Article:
Part III of the Landlord and Tenant Act 1987
Validity of notices
Arrowgame Ltd v Wildsmith
 EWHC 3315
The terms of a notice served by tenants under s27 of the Landlord and Tenant Act 1987 should set out the reasons why it is an appropriate case for an acquisition order. The tenants are not required to include in the notice a requirement that the landlord remedy any of the matters complained of within a specified period.
The intermediate landlord appealed against an acquisition order made under LTA 1987 Part III, which provides for the compulsory acquisition by tenants of their landlord’s interest. The landlord claimed that the tenants’ notice was void.
Before an application for an acquisition order can be made the tenants are obliged to serve a preliminary notice under s. 27 setting out the grounds relied upon. The relevant parts of section 27 provide as follows:
“(2) A notice under this section must: The final paragraph of the s.27 notice in this case stated: “these grounds are not capable of remedy”.
… (b) State that those tenants intend to make an application for an acquisition order to be made by the Court... but (if paragraph d is applicable) that they will not do so if the landlord complies with the requirement specified in pursuance of that paragraph;
(c) Specify the grounds on which the court would be asked to make such an order and the matters that would be relied on by the tenants for the purpose of establishing those grounds;
(d) Where those matters are capable of being remedied by the landlord, require the landlord, within such reasonable period as is specified in the notice, to take such steps for the purpose of remedying them as are so specified; . . .”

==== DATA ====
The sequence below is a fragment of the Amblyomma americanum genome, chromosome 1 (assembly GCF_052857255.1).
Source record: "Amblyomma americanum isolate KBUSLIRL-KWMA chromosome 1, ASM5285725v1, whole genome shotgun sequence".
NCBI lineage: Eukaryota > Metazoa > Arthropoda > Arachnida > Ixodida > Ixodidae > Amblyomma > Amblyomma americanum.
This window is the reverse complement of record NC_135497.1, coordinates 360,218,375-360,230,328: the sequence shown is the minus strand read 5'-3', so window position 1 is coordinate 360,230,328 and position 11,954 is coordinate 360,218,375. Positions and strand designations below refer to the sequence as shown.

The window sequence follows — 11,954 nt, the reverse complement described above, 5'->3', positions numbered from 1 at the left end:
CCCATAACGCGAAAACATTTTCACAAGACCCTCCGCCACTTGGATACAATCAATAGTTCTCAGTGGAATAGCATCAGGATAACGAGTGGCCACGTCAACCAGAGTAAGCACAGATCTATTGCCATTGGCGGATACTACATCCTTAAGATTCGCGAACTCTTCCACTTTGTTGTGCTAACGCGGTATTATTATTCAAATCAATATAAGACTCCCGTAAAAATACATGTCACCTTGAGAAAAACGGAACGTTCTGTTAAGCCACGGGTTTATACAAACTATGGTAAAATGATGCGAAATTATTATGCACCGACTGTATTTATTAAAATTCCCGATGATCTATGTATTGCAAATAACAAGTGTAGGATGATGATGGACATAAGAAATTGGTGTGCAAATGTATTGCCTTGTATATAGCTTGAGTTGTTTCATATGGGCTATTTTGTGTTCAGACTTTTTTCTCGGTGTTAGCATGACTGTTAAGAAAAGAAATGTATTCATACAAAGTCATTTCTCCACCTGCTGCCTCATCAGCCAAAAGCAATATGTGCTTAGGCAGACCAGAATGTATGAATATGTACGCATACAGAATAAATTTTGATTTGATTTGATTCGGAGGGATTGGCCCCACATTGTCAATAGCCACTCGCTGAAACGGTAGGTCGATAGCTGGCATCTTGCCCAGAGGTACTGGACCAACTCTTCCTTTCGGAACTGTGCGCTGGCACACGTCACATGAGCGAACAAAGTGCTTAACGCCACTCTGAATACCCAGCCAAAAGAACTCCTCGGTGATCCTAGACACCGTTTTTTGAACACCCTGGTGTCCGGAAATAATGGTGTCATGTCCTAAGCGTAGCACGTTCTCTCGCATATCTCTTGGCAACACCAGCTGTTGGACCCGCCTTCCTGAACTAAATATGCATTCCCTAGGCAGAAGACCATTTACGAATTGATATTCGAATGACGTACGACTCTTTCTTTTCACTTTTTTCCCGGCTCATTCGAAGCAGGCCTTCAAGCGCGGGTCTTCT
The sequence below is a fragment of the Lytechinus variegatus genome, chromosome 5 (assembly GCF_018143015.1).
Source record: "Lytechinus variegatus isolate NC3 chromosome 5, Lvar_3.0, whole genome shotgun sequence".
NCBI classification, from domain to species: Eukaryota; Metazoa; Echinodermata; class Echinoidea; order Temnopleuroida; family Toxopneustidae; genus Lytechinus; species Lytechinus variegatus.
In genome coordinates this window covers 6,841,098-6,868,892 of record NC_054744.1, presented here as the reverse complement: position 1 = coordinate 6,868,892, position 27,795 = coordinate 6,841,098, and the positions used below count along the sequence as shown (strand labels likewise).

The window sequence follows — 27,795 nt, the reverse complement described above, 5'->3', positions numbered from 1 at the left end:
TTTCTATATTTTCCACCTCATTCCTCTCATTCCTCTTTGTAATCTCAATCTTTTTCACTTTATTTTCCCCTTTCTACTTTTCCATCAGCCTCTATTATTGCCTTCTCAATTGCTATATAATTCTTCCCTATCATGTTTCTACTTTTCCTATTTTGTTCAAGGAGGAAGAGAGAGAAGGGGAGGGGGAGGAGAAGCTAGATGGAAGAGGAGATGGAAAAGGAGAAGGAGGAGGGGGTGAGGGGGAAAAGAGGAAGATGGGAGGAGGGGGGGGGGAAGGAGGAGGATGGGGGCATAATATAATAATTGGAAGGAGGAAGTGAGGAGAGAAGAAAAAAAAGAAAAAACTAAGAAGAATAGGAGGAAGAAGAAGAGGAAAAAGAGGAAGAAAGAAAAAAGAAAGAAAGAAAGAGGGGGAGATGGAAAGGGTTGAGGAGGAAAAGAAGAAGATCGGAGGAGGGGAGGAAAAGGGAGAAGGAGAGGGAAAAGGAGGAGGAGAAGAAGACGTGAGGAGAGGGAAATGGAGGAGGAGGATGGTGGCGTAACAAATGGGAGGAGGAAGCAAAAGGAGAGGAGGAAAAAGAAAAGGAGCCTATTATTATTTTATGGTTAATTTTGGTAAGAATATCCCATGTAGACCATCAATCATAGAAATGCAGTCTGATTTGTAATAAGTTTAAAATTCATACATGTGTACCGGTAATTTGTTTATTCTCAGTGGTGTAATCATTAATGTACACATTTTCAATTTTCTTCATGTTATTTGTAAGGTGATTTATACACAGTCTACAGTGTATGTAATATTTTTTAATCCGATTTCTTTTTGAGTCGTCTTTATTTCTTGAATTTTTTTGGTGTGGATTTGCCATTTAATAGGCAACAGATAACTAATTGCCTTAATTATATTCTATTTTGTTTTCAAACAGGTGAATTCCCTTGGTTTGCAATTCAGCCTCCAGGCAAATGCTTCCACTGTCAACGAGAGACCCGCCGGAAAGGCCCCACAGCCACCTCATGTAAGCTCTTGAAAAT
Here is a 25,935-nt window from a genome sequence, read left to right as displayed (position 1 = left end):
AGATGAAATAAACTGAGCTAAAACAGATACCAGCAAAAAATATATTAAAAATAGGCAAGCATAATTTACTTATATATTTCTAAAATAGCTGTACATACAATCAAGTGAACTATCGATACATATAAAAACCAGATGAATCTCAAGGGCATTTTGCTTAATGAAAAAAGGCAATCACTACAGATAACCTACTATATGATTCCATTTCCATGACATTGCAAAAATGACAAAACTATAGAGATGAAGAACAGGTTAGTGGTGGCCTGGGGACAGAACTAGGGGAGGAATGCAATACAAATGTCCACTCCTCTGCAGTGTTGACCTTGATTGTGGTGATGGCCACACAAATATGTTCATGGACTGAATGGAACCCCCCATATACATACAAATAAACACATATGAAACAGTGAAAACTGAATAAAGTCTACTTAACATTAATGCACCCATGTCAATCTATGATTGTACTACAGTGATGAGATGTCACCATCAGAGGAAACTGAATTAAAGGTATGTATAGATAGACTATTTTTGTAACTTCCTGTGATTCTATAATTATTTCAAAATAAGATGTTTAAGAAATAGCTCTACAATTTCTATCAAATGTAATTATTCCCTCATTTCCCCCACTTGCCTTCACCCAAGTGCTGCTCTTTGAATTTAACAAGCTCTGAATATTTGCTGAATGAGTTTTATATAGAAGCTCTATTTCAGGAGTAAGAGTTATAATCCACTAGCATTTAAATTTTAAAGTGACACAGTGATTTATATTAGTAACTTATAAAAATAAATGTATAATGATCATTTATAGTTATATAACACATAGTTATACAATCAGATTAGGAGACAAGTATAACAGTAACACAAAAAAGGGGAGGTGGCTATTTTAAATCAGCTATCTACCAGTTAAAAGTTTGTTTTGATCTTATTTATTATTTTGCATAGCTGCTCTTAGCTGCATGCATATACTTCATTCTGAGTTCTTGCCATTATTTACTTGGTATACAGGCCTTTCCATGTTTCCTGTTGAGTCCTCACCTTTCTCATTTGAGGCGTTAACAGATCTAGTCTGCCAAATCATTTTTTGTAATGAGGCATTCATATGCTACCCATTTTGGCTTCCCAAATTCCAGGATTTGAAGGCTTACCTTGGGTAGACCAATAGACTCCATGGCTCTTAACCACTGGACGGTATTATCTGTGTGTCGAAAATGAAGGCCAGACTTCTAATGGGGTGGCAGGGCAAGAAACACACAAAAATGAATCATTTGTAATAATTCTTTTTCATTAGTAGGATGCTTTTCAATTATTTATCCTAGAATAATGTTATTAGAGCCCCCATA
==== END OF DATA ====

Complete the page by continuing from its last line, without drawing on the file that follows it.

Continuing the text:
The High court dismissed the appeal and found for the tenants.
Counsel for the landlord submitted that that the statement that the grounds were not capable of remedy was incorrect because at least some of them were, and that as a result the notice was void. He submitted that, by analogy with forfeiture notices served pursuant to s146 of the Law of Property Act 1925, if any matter complained of in the notice was in fact capable of remedy, the s27 notice was invalid, subject only to the Court’s dispensing power (a power which does not exist in the context of s.146).
Counsel for the tenants argued that the notice complained of “past instances of bad behaviour” and that they were incapable of remedy, whether in practical or theoretical terms, and that is why the notice did not need to specify the remedial action that was required.
The judge held that in simple terms, the notice must spell out the reason(s) why the applicants contend it is an appropriate case for an acquisition order. The tenants were not required to include in the notice a requirement that the landlord remedy any of the matters complained of within a specified reasonable period.
This is the first contested case on the interpretation of s27 LTA 1987. As the acquisition order was upheld this case will now go to the LVT to assess the compensation due to the landlord.
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